He says, “Nityānanda and I are servants of Lord Caitanya.” Nowhere else is there such joy as that which is tasted in this emotion of servitude.


parama-preyasī lakṣmī hṛdaye vasati
teṅho dāsya-sukha māge kariyā minati

parama-preyasī—the most beloved; lakṣmī—the goddess of fortune; hṛdaye—on the chest; vasati—residence; teṅho—she; dāsya-sukha—the happiness of being a maidservant; māge—begs; kariyā—offering; minati—prayers.


The most beloved goddess of fortune resides on the chest of Śrī Kṛṣṇa, yet she too, earnestly praying, begs for the joy of service at His feet.


dāsya-bhāve ānandita pāriṣada-gaṇa
vidhi, bhava, nārada āra śuka, sanātana

dāsya-bhāve—in the conception of being a servant; ānandita—very pleased; pāriṣada-gaṇa—all the associates; vidhi—Lord Brahmā; bhava—Lord Śiva; nārada—the great sage Nārada; āra—and; śuka—Śukadeva Gosvāmī; sanātana—and Sanātana.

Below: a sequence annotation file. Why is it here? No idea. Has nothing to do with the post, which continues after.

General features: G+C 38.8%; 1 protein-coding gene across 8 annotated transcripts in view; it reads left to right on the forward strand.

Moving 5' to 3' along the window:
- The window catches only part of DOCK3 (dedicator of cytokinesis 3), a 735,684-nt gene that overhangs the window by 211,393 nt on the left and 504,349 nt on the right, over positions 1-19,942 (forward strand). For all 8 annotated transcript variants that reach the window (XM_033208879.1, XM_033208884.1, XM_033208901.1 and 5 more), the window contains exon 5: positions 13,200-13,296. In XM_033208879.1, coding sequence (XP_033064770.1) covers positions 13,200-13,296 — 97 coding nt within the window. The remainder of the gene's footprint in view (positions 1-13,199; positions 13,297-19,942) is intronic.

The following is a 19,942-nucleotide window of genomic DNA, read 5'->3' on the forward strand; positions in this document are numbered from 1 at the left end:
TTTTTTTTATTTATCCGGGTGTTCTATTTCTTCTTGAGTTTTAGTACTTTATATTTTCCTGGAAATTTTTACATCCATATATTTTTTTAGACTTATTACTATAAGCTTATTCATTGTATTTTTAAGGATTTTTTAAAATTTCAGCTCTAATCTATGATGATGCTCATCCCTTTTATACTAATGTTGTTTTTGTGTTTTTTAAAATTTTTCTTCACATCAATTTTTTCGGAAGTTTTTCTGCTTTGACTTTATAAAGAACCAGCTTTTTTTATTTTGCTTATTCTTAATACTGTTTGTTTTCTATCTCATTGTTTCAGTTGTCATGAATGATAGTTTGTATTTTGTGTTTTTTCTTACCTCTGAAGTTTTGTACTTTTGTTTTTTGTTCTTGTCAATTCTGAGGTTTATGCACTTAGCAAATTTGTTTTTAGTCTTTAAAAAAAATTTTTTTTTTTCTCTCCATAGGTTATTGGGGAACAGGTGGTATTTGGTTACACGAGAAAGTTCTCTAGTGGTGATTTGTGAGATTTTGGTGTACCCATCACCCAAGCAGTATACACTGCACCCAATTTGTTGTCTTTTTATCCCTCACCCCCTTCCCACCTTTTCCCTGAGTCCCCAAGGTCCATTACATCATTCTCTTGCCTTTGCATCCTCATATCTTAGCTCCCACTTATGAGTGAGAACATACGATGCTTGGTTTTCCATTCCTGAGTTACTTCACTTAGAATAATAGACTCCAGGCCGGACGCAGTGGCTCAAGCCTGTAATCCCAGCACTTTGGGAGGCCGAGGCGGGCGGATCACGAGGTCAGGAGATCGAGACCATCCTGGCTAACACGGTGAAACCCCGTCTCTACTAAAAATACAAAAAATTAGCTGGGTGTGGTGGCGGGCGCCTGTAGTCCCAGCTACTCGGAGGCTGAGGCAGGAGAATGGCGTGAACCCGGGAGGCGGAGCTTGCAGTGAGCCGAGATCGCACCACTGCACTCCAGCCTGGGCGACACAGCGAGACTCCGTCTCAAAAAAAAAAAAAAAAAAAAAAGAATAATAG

All the associates of Lord Kṛṣṇa, such as Brahmā, Śiva, Nārada, Śuka and Sanātana, are very much pleased in the sentiment of servitude.


nityānanda avadhūta sabāte āgala
caitanyera dāsya-preme ha-ilā pāgala

nityānanda avadhūta—the mendicant Lord Nityānanda; sabāte—among all; āgala—foremost; caitanyera dāsya-preme—in the emotional ecstatic love of being a servant of Śrī Caitanya Mahāprabhu; ha-ilā pāgala—became mad.


Śrī Nityānanda, the wandering mendicant, is the foremost of all the associates of Lord Caitanya. He became mad in the ecstasy of service to Lord Caitanya.

TEXTS 49-50

śrīvāsa, haridāsa, rāmadāsa, gadādhara
murāri, mukunda, candraśekhara, vakreśvara
e-saba paṇḍita-loka parama-mahattva
caitanyera dāsye sabāya karaye unmatta

śrīvāsa—Śrīvāsa Ṭhākura; haridāsa—Haridāsa Ṭhākura; rāmadāsa—Rāmadāsa; gadādhara—Gadādhara; murāri—Murāri; mukunda—Mukunda; candraśekhara—Candraśekhara; vakreśvara—Vakreśvara; e-saba—all of them; paṇḍita-loka—very learned scholars; parama-mahattva—very much glorified; caitanyera—of Śrī Caitanya Mahāprabhu; dāsye—the servitude; sabāya—all of them; karaye unmatta—makes mad.


Śrīvāsa, Haridāsa, Rāmadāsa, Gadādhara, Murāri, Mukunda, Candraśekhara and Vakreśvara are all glorious and are all learned scholars, but the sentiment of servitude to Lord Caitanya makes them mad in ecstasy.

Text pasted from Causless Mercy